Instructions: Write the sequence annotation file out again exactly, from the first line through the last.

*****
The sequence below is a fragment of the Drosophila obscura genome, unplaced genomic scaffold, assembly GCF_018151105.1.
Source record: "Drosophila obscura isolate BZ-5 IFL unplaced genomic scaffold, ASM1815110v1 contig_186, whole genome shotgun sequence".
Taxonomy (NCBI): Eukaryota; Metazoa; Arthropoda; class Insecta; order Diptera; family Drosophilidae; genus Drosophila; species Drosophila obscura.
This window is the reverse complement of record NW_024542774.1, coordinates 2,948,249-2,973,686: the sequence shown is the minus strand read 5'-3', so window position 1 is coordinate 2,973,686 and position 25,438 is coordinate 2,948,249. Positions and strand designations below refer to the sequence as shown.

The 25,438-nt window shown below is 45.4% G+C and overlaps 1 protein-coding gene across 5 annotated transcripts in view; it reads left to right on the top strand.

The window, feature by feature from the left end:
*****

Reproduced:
The sequence below is a fragment of the Drosophila obscura genome, unplaced genomic scaffold, assembly GCF_018151105.1.
Source record: "Drosophila obscura isolate BZ-5 IFL unplaced genomic scaffold, ASM1815110v1 contig_186, whole genome shotgun sequence".
Taxonomy (NCBI): Eukaryota; Metazoa; Arthropoda; class Insecta; order Diptera; family Drosophilidae; genus Drosophila; species Drosophila obscura.
This window is the reverse complement of record NW_024542774.1, coordinates 2,948,249-2,973,686: the sequence shown is the minus strand read 5'-3', so window position 1 is coordinate 2,973,686 and position 25,438 is coordinate 2,948,249. Positions and strand designations below refer to the sequence as shown.

The 25,438-nt window shown below is 45.4% G+C and overlaps 1 protein-coding gene across 5 annotated transcripts in view; it reads left to right on the top strand.

The window, feature by feature from the left end: